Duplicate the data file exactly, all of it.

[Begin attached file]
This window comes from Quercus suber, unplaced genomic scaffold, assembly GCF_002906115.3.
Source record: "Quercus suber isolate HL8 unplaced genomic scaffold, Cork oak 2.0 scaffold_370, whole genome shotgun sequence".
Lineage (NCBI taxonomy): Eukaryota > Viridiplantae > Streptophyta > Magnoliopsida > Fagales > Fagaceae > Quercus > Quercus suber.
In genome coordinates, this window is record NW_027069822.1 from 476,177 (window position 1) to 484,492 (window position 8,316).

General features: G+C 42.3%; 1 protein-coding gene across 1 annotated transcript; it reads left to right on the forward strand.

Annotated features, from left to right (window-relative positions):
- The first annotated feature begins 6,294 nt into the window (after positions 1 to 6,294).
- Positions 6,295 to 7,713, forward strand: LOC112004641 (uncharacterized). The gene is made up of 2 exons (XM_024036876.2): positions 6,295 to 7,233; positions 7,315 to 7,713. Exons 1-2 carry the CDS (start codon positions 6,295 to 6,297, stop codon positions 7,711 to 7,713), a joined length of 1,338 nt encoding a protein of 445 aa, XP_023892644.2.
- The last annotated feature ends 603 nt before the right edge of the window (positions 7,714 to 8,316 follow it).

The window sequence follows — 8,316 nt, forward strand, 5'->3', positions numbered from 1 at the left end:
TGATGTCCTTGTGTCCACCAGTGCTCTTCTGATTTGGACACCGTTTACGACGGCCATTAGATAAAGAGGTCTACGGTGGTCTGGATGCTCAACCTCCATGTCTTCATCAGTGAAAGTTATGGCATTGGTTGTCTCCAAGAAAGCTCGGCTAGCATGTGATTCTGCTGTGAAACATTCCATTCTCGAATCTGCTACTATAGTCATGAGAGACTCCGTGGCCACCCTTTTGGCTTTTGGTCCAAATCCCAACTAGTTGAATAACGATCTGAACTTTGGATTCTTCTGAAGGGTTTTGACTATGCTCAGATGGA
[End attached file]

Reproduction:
This window comes from Quercus suber, unplaced genomic scaffold, assembly GCF_002906115.3.
Source record: "Quercus suber isolate HL8 unplaced genomic scaffold, Cork oak 2.0 scaffold_370, whole genome shotgun sequence".
Lineage (NCBI taxonomy): Eukaryota > Viridiplantae > Streptophyta > Magnoliopsida > Fagales > Fagaceae > Quercus > Quercus suber.
In genome coordinates, this window is record NW_027069822.1 from 476,177 (window position 1) to 484,492 (window position 8,316).

General features: G+C 42.3%; 1 protein-coding gene across 1 annotated transcript; it reads left to right on the forward strand.

Annotated features, from left to right (window-relative positions):
- The first annotated feature begins 6,294 nt into the window (after positions 1 to 6,294).
- Positions 6,295 to 7,713, forward strand: LOC112004641 (uncharacterized). The gene is made up of 2 exons (XM_024036876.2): positions 6,295 to 7,233; positions 7,315 to 7,713. Exons 1-2 carry the CDS (start codon positions 6,295 to 6,297, stop codon positions 7,711 to 7,713), a joined length of 1,338 nt encoding a protein of 445 aa, XP_023892644.2.
- The last annotated feature ends 603 nt before the right edge of the window (positions 7,714 to 8,316 follow it).

The window sequence follows — 8,316 nt, forward strand, 5'->3', positions numbered from 1 at the left end:
TGATGTCCTTGTGTCCACCAGTGCTCTTCTGATTTGGACACCGTTTACGACGGCCATTAGATAAAGAGGTCTACGGTGGTCTGGATGCTCAACCTCCATGTCTTCATCAGTGAAAGTTATGGCATTGGTTGTCTCCAAGAAAGCTCGGCTAGCATGTGATTCTGCTGTGAAACATTCCATTCTCGAATCTGCTACTATAGTCATGAGAGACTCCGTGGCCACCCTTTTGGCTTTTGGTCCAAATCCCAACTAGTTGAATAACGATCTGAACTTTGGATTCTTCTGAAGGGTTTTGACTATGCTCAGATGGA